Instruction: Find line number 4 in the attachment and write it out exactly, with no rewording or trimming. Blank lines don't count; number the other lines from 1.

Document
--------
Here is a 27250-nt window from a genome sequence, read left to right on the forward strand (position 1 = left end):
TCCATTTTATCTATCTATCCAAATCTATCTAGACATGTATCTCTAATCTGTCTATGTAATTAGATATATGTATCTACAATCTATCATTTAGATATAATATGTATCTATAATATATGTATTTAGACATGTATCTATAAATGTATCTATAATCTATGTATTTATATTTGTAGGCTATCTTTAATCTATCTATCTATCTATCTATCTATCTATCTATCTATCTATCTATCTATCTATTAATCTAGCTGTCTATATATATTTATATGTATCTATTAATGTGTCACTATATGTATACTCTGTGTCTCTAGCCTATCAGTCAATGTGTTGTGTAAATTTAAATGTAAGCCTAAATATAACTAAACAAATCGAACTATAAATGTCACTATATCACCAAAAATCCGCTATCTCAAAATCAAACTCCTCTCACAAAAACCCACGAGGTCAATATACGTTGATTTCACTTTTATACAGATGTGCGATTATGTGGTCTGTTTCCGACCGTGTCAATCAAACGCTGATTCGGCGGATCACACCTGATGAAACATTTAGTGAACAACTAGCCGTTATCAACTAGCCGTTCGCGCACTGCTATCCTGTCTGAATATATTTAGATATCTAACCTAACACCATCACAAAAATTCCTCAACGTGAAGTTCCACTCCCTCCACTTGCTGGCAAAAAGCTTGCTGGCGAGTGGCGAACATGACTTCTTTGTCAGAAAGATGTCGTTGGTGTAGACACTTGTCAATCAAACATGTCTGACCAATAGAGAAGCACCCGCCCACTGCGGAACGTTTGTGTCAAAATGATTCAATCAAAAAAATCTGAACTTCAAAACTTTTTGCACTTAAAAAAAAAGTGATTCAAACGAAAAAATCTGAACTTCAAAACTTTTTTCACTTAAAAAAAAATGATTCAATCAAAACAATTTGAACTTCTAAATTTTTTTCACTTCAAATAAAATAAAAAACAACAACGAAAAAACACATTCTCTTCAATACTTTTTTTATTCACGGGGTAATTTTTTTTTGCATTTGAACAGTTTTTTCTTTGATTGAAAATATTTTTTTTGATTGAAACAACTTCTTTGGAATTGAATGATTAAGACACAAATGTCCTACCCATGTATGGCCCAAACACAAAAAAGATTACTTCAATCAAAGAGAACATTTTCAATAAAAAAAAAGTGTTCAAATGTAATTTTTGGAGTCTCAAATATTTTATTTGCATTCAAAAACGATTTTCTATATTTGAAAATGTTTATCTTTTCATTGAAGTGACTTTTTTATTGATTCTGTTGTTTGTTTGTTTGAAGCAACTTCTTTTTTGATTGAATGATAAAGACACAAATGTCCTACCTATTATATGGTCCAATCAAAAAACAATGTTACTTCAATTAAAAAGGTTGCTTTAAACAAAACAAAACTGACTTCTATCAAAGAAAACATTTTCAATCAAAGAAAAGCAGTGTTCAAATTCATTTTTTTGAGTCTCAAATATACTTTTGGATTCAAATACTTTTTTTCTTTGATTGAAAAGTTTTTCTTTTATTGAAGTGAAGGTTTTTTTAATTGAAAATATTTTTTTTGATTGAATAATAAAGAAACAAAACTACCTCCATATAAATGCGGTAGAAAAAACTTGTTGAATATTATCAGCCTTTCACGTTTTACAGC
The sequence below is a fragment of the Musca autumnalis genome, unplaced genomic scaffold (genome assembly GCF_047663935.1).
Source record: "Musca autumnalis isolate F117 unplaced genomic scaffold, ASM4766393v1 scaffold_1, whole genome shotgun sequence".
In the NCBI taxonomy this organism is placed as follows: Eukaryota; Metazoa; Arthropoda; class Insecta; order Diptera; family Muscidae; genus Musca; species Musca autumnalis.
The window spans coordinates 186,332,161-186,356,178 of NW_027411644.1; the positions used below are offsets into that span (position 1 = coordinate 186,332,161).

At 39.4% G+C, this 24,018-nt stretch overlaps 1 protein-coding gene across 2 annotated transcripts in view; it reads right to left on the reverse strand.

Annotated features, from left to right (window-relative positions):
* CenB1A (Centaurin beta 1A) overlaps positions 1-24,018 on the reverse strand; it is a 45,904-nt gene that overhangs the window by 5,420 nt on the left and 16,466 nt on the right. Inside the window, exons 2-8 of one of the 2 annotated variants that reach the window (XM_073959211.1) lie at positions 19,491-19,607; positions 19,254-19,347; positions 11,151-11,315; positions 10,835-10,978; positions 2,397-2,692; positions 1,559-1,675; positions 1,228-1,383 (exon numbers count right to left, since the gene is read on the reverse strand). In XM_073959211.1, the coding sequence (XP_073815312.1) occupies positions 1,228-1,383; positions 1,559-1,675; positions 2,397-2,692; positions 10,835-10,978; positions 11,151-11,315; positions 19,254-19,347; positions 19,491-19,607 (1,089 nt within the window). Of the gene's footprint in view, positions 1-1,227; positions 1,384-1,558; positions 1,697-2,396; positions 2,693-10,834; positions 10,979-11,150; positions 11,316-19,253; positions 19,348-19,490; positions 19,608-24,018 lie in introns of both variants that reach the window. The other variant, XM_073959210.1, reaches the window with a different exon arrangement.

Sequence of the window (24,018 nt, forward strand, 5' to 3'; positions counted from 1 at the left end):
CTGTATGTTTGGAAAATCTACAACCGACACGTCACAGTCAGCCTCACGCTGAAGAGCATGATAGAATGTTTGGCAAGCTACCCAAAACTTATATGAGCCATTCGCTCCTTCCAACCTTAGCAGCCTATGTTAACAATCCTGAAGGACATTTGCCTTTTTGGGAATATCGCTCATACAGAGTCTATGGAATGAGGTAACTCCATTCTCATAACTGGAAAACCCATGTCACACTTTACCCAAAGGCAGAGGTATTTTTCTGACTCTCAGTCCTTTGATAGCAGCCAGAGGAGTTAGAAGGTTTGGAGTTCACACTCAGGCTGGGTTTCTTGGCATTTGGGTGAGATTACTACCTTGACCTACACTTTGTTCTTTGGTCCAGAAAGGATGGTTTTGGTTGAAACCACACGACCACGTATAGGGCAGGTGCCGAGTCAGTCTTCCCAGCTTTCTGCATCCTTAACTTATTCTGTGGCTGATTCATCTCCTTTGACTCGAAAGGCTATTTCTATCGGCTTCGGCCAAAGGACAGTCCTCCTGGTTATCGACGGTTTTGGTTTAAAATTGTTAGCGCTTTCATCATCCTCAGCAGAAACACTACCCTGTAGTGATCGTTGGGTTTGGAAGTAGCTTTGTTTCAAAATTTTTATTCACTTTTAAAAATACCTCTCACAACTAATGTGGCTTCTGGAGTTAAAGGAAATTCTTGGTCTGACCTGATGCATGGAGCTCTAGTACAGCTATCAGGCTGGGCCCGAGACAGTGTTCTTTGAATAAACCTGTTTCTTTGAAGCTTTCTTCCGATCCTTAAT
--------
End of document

Source record: "Musca autumnalis isolate F117 unplaced genomic scaffold, ASM4766393v1 scaffold_1, whole genome shotgun sequence".